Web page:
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The 4-foot-long growth light fixture features a high-output 6500K bulb set, perfect for vegetative growth. There are multiple hanging options and a long power cord. The fixture works well installed vertically or horizontally.

This fixture carries a 1-year ballast warranty and 2-year fixture warranty. Bulbs ship with this fixture.

Some purchasers claim the fixture is extremely heavy and awkward to put together. The casing finish is prone to denting or damage if you aren’t gentle when installing it.

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This fixture is 4-feet long, with a powder-coated finish making it a sturdy light fixture for any indoor setting. It ships complete, including four 6500K fluorescent bulbs.

At 10,000 lumens, with a 95% reflection rating, nearly all the light is directly reflected on the plants or herbs. There are two switches on the body for flexible lighting options when growing plants and herbs.

In comparison to other fixtures, this one only emits 10,000 versus 20,000 lumens. Some purchasers complain of performance quality, and that the set burns out quickly after installing new bulbs.

Where to buy Fixtures & Price Range

Numerous suppliers carry the products. In addition to ordering from the manufacturer directly, they are also available on Amazon.

Comparison Table

Our Verdict

We believe the Hyperikon T5 Fixture Single Light is an excellent option for smaller indoor gardens. It has only one bulb, allowing you to pinpoint your lighting in a specific area quickly. And, emitting up to 2200 lumen output guarantees even light distribution throughout. The fixture is lightweight, easy to install, and isn’t prone to damage as quickly as others.

For those growing on a larger scale indoors, an Oppolite T5 fixture is a great option. It operates on 6500K bulbs and achieves temperatures of up to 102 degrees Fahrenheit. The 15-foot-long power cord also gives you flexibility in choosing the growing area. It is easy to set up, and bulbs tend to last longer than competitor models.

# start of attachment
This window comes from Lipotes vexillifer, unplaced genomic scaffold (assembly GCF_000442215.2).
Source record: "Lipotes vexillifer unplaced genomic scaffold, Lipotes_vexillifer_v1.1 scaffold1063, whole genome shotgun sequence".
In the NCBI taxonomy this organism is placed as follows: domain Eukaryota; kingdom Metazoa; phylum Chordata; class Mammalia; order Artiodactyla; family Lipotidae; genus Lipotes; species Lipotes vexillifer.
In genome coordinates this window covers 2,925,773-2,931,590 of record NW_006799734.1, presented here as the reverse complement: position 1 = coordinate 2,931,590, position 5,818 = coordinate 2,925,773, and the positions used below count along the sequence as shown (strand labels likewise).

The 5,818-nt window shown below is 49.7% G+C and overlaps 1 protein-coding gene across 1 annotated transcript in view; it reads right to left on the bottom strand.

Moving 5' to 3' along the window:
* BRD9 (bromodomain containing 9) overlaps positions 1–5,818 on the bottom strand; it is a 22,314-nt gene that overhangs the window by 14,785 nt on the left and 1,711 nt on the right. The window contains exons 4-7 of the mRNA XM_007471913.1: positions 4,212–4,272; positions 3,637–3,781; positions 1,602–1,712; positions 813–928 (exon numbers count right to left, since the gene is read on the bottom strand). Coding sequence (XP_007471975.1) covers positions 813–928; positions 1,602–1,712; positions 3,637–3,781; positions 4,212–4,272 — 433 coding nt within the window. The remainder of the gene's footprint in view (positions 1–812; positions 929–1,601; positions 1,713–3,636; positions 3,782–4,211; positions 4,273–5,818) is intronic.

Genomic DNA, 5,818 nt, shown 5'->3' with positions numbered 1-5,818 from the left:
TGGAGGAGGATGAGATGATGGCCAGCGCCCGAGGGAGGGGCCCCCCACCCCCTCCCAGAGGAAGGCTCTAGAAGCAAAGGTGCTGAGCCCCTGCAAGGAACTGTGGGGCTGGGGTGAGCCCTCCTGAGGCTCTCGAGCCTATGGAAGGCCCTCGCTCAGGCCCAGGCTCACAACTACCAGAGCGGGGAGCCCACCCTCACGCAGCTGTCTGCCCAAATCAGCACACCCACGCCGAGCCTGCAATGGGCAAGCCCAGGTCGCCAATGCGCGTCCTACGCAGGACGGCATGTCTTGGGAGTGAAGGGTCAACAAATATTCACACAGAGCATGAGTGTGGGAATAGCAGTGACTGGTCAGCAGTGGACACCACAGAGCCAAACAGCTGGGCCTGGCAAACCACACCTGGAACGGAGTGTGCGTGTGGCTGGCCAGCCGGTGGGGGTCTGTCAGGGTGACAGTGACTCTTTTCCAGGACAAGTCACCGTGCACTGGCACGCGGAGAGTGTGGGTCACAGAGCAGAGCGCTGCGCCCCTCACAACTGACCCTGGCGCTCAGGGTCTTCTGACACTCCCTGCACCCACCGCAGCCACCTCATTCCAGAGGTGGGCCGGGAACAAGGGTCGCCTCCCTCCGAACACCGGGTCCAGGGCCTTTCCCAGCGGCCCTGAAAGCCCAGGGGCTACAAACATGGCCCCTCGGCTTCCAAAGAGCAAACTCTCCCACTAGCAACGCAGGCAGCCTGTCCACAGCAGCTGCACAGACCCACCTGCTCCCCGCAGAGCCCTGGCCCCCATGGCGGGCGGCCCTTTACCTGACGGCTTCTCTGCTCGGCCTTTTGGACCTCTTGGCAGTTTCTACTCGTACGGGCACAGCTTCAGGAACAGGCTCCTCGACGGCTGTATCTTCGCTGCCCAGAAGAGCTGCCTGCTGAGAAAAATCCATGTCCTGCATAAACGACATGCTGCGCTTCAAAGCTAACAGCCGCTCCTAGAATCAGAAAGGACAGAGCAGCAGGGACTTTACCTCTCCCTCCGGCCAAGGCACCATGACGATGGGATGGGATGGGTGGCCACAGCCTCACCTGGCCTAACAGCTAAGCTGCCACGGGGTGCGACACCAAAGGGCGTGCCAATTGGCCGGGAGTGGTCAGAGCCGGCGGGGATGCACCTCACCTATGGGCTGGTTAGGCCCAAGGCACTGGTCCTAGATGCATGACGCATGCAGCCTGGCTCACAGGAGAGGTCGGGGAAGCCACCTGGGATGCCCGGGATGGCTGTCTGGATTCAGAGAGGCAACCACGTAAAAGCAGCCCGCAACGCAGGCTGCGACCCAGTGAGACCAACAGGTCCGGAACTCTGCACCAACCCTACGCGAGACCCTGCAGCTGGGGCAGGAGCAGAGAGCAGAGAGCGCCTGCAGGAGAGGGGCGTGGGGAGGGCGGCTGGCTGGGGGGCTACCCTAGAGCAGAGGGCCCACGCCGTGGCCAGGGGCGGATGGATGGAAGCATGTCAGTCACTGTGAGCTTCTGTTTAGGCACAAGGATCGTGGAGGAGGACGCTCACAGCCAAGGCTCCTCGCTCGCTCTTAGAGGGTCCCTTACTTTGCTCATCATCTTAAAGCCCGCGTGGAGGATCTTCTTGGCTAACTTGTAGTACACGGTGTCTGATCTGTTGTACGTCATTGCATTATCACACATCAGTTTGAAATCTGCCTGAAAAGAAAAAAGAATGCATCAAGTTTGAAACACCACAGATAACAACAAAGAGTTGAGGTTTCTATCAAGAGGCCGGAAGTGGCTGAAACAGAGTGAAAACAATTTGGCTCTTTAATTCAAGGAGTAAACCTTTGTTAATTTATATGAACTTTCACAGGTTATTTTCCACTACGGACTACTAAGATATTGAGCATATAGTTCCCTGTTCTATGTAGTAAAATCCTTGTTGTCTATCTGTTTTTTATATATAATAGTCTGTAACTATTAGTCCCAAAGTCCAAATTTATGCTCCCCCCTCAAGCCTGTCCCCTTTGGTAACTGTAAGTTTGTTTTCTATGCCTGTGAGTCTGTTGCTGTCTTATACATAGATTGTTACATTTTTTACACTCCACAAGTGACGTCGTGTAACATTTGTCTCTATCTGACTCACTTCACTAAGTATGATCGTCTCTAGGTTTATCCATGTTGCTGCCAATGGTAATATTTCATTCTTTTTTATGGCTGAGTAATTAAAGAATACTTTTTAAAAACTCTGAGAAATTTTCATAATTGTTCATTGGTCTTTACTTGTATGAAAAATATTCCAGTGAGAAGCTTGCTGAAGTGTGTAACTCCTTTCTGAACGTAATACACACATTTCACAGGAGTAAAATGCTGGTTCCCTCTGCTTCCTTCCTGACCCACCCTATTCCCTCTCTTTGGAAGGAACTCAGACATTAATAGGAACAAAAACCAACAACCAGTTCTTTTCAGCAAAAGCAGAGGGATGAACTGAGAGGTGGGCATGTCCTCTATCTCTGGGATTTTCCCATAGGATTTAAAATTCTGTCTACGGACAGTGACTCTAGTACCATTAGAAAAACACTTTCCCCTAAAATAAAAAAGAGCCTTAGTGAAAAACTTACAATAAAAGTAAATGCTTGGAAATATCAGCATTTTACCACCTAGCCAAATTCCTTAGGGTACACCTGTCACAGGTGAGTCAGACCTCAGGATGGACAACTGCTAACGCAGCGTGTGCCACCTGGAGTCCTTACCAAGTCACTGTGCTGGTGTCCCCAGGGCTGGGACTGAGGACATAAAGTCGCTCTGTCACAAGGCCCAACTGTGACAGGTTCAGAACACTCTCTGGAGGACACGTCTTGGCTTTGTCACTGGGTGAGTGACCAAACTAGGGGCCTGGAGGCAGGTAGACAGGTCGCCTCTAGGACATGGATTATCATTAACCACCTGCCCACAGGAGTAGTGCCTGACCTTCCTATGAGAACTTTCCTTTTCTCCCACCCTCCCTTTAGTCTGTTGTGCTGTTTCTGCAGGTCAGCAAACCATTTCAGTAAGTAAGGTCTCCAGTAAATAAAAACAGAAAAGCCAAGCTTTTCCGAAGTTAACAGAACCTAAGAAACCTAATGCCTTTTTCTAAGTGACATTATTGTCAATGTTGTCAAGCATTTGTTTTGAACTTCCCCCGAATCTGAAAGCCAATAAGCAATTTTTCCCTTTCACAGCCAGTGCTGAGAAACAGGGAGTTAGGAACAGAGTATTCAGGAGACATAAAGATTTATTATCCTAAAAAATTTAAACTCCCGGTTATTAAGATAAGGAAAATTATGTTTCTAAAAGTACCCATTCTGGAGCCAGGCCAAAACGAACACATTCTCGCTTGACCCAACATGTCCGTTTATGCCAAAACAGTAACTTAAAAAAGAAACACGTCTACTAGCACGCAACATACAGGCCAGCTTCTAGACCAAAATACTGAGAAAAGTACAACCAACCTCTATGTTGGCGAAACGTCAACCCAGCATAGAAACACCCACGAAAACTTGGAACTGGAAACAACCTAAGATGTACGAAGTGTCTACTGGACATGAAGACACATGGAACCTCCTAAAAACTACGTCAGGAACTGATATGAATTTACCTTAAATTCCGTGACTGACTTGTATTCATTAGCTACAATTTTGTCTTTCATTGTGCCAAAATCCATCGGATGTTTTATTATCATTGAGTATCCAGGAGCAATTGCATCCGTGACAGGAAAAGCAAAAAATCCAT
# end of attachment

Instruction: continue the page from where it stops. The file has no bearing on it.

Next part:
Featured Image: CC by SA 3.0, by Dennis Brown, via Wikimedia Commons

DIY Garden Ideas – Boost Your Gardening Skills Through Creativity

diy garden ideas

Raised gardens are an ideal way to garden at your home. They allow you to easily control the soil and seeds added, as well as organize the plants neatly throughout the garden area. Most raised garden ideas start with a box made of wood boards, galvanized metal, or even wine crates!

woman standing on a field of sunflowers

Whether you need a taller garden to be comfortable while planting, or you want to protect your vegetables from animals, raised gardens can be just as fun and beautiful as ground-level flower beds. You might even find they’re easier to maintain.

Wooden Raised Garden Ideas: A Good Place to Start

wooden raised garden

Most gardeners start with wooden raised gardens because the supplies are inexpensive and easy to find at a local hardware store. While you can get picky with the wood you choose — pine, cedar, pressure-treated — start with what’s easily available to get going.


If you’re using 2x4s, Lowe’s suggests a 4-foot by 6-foot bed with 10.5-inch walls. When you’re planning the layout of your garden, be sure to leave about two to three feet between beds to make space for pulling a wagon or weed-whacking the walkways.

Supplies

  • (10) 2x4x10 boards
  • Hand saw, or table saw
  • Tape measure
  • check
    Drill and screws
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    Wide-mesh hardware cloth
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    Heavy-duty plastic (if your wood is not water-resistant)
  • check
    Stapler

Start Building

wooden box as flower pots

Now that you have all the supplies, you’re ready to build your box! These simple steps will have you planting the same afternoon, so make sure you mark the 4-foot by 6-foot area in your yard and till the dirt to allow for root growth and drainage.

Step one